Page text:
More old motorcycle names are about to return to the market with Indian company Mahindra starting production of Jawa and BSA in India by July 2018 and MV Agusta reviving Cagiva as an electric motorcycle.
The revived models follow the likes of Bultaco, Brough, Hesketh, Levis, Matchless and Norton. which have been resurrected in recent years.
Mahindra bought Jawa and BSA in 2016 with the intention of returning BSA to the world stage, but building Jawa motorcycles just for the domestic market.
We expect both models will be traditionally styled to compete with Indian compatriot Royal Enfield.
There are no details yet on engine capacities or models, although we do not expect the Jawas to have two-stroke engines as they are banned in most places because of emissions regulations.
BSA stands for Birmingham Small Arms Company Limited and it began in 1861 making guns.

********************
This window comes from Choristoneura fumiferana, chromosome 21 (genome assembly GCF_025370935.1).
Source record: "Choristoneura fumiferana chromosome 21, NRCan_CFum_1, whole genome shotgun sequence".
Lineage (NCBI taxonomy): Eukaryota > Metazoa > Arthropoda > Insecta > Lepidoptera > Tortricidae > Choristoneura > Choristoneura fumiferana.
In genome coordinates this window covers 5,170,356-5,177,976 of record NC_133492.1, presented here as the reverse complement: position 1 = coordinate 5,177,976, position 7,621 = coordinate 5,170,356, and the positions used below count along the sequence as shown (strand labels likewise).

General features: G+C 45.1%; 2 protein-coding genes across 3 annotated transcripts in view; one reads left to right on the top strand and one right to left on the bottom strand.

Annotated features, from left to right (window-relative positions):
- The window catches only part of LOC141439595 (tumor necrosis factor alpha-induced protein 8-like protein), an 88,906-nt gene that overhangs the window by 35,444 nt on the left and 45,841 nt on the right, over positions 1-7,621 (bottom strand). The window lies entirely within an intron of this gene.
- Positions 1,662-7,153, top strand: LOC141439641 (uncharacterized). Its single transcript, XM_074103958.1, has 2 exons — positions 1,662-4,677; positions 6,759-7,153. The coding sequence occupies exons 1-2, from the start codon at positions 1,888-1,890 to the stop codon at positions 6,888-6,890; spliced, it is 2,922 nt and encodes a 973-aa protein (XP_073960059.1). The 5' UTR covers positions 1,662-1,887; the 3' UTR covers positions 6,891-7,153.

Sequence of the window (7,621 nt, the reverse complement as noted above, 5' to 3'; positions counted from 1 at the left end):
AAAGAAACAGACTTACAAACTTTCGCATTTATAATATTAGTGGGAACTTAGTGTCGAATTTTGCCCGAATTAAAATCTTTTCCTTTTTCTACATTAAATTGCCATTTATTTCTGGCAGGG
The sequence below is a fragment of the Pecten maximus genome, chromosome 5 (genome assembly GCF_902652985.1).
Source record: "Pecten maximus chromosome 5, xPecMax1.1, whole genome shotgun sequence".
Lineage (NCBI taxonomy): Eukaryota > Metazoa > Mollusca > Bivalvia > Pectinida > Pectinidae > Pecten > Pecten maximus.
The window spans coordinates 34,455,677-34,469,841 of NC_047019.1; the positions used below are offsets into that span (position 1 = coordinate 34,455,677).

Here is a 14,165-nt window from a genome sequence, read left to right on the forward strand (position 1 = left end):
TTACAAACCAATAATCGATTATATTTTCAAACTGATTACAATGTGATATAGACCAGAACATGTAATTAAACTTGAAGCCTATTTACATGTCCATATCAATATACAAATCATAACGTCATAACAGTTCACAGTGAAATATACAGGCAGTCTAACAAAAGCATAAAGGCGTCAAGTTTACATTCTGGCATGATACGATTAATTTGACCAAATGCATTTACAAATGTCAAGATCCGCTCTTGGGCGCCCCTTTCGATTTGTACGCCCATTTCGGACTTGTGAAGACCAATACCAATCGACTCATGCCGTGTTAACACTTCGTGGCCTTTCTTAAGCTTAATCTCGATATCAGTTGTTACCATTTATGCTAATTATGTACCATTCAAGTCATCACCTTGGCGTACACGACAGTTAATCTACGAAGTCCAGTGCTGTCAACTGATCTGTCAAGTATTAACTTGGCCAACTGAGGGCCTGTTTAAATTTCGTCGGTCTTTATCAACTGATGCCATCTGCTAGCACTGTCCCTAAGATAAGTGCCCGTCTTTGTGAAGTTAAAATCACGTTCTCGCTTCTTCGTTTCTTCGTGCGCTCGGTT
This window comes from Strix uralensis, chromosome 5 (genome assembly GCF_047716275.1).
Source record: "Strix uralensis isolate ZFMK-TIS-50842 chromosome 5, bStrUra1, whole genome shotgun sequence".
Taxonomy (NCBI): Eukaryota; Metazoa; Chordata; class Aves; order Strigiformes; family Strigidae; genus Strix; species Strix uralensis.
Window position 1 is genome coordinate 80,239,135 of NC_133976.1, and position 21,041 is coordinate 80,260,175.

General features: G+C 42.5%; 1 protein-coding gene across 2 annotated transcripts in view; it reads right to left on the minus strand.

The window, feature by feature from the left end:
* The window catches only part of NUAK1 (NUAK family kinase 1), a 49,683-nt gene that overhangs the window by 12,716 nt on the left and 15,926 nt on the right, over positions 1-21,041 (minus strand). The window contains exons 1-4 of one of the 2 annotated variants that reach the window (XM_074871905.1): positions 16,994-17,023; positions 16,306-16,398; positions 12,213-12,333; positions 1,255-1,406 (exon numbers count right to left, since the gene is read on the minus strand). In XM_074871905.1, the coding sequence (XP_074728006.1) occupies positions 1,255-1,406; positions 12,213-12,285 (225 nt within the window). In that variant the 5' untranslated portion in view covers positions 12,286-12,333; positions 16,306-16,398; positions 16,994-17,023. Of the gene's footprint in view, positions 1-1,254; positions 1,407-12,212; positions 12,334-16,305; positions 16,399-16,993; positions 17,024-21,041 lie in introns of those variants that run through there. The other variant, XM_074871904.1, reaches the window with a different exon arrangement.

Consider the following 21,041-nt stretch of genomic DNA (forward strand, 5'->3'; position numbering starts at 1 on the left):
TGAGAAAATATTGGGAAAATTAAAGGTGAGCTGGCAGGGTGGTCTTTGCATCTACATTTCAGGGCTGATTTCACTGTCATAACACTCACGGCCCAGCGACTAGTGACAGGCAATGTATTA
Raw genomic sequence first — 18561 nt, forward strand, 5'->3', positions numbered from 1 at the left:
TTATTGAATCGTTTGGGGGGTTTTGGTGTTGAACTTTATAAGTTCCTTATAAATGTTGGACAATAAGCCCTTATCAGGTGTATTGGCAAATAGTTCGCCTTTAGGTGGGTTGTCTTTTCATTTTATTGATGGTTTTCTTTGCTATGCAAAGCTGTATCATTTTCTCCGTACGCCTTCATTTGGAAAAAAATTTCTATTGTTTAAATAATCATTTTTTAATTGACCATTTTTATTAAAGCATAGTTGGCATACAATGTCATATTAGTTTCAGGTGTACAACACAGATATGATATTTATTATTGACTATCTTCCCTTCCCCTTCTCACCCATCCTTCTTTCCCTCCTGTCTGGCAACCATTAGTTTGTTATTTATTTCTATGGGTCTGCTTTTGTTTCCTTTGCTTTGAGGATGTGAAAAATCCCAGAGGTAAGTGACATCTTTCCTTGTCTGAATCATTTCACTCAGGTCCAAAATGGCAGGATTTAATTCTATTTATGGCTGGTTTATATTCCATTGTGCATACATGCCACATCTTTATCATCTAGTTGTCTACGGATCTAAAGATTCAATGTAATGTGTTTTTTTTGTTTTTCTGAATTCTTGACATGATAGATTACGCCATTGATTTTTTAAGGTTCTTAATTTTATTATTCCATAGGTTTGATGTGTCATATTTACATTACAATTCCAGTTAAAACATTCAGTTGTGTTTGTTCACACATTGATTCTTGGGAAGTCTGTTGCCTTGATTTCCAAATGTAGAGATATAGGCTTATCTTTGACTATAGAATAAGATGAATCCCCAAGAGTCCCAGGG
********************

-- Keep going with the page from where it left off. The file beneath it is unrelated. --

It gradually moved into bicycles and motorcycles for which they are most famous, although they also made cars, buses, tools and other metal products over the years.
Its most famous motorcycles were the Gold Star 350cc and 500cc single-cylinder four-stroke bikes considered among the fastest of the 1950s. At the time, BSA was also the world’s biggest motorcycle manufacturer.
However, the halcyon post-war days slipped away in the 1960s under competition from more modern and reliable Japanese models.
BSA went bankrupt in the early 1970s and merged with the Norton Villiers Triumph Group. BSA-branded machines ceased production in 1973.
The company began in 1929 in Prague, Czechoslovakia, and exported its mainly 350cc models to more than 120 countries. They also produced 650cc models including a Dakar version
The Czech bike brand was famed in speedway, dirt track and ice racing, and was introduced to India in the ‘50s.